45. It is true that the rule of exhaustion of alternative remedy is a rule of discretion and not one of compulsion, but it is difficult to fathom any reason why the High Court should entertain a petition filed under Article 226 of the Constitution and pass interim order ignoring the fact that the petitioner can avail effective alternative remedy by filing application, appeal, revision etc., and the particular legislation contains a detailed mechanism for redressal of his grievance.”

(v) In Nivedita Sharma v. Cellular Operators Association of India and Others {(2011) 14 Supreme Court Cases 337}, the Hon’ble Apex Court held thus:-

“An alternative remedy is not a bar to the entertaining of writ petition filed for the enforcement of any of the fundamental rights or where there has been a violation of the principles of natural justice or where the order under challenge is wholly without jurisdiction or the vires of the statute are under challenge. The Court has recognised some exceptions to the rule of alternative remedy. However, the high Court will not entertain a petition under Article 226 of the Constitution if an effective alternative remedy is available to the aggrieved person or the statute under which the action complained of has been taken itself contains a mechanism for redressal or grievance still holds the field.”

(vi) The Hon’ble Apex Court, after considering a catena of cases, in Shauntlabai Derkar and Another v. Maroti Dewaji Wadaskar [(2014) 1 Supreme Court Cases 602], at para Nos. 15 to 18, held as follows:-

“15. Thus, while it can be said that this Court has recognised some exceptions to the rule of alternative remedy i.e. where the statutory authority has not acted in accordance with the provisions of the enactment in question, or in defiance of the fundamental principles of judicial procedure, or has resorted to invoke the provisions which are repealed, or when an order has been passed in total violation of the principles of natural justice, the proposition laid down in Thansingh Nathmal Case {Thansigh Nathmal v. Supt. of Taxes, AIR 1964 SC 1419}, Titaghur Paper Mills Case {Titaghur Paper Mills Co. Ltd. v. State of Orissa (1983) 2 SCC 433} and other similar judgments that the High Court will not entertain a petition under Article 226 of the Constitution if an effective alternative remedy is available to the aggrieved person or the statute under which the action complained of has been taken itself contains a mechanism for redressal of grievance still holds the field. Therefore, when a statutory forum is created by law for redressal of grievances, a writ petition should not be entertained ignoring the statutory dispensation.

16. In the instant case, the Act provides complete machinery for the assessment/ reassessment of tax, imposition of penalty and for obtaining relief in respect of any improper orders passed by the Revenue Authorities, and the assessee could not be permitted to abandon that machinery and to invoke the jurisdiction of the High Court under Article 226 of the Constitution when he had adequate remedy open to him by an appeal to the Commissioner of Income Tax (Appeals). The remedy under the statute, however, must be effective and not a mere formality with no substantial relief. In Ram and Shyam Co. v. State of Haryana (1985) 3 SCC 267, this Court has noticed that if an appeal is from “Caesar to Caesar’s wife”, the existence of alternative remedy would be a mirage and an exercise in futility.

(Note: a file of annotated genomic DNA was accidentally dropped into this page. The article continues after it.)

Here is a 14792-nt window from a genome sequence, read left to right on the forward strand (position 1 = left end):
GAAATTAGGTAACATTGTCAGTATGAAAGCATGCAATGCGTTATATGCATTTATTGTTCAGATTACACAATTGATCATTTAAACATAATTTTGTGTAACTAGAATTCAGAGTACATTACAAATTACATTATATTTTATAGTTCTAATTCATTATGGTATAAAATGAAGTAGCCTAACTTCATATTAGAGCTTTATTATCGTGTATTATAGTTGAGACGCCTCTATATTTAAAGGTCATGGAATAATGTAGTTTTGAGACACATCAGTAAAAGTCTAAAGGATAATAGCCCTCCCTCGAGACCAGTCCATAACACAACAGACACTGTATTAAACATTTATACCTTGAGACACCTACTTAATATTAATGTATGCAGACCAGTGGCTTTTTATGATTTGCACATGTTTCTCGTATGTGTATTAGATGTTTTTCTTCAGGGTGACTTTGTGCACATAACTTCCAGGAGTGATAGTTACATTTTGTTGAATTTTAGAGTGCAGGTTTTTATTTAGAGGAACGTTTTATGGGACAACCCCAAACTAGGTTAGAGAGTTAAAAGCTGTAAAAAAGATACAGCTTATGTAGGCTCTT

17. In the instant case, neither has the writ petitioner assessee described the available alternate remedy under the Act, as ineffectual and non-efficacious while invoking the writ jurisdiction of the High Court nor has the High Court ascribed cogent and satisfactory reasons to have exercised its jurisdiction in the facts of the instant case. In light of the same, we are of the considered opinion that the writ Court ought not to have entertained the writ petition filed by the assessee, wherein he has only questioned the correctness or otherwise of the notices issued under Section 148 of the Act, the reassessment orders passed and the consequential demand notices issued thereon.

18. In view of the above, we allow this appeal and set aside the judgment and order passed by the High Court in Chhabil Dass Agarwal v. Union of India {W.P.(c) No. 44 of 2009, decided on 5/10/2010}. We grant liberty to the respondent, if he so desires, to file an appropriate petition/ appeal against the orders of reassessment passed under Section 148 of the Act within four weeks’ time from today. If the petition is filed before the appellate authority within the time granted by this Court, the appellate authority within the time granted by this Court, the appellate authority shall consider the petition only on merits without any reference to the period of limitation. However, it is clarified that the appellate authority shall not be influenced by any observation made by the High Court while disposing of Writ Petition (Civil) No. 44 of 2009, in its judgment and order dated 5/10/2010.”

(vii) After considering a plethora of judgments, in Union of India and Others v. Major General Shri Kant Sharma and Another [(2015) 6 SCC 773], at para 36, the Hon’ble Apex Court held as follows:-

“The aforesaid decisions rendered by this Court can be summarised as follows:-

(i) The power of judicial review vested in the High Court under Article 226 is one of the basic essential features of the Constitution and any legislation including the Armed Forces Tribunal Act, 2007 cannot override or curtail jurisdiction of the High Court under Article 226 of the Constitution of India (Refer: Chandrakumar v. Union of India (1997) 3 SCC 261 and S.N. Mukherjee v. Union of India (1990) 4 SCC 594.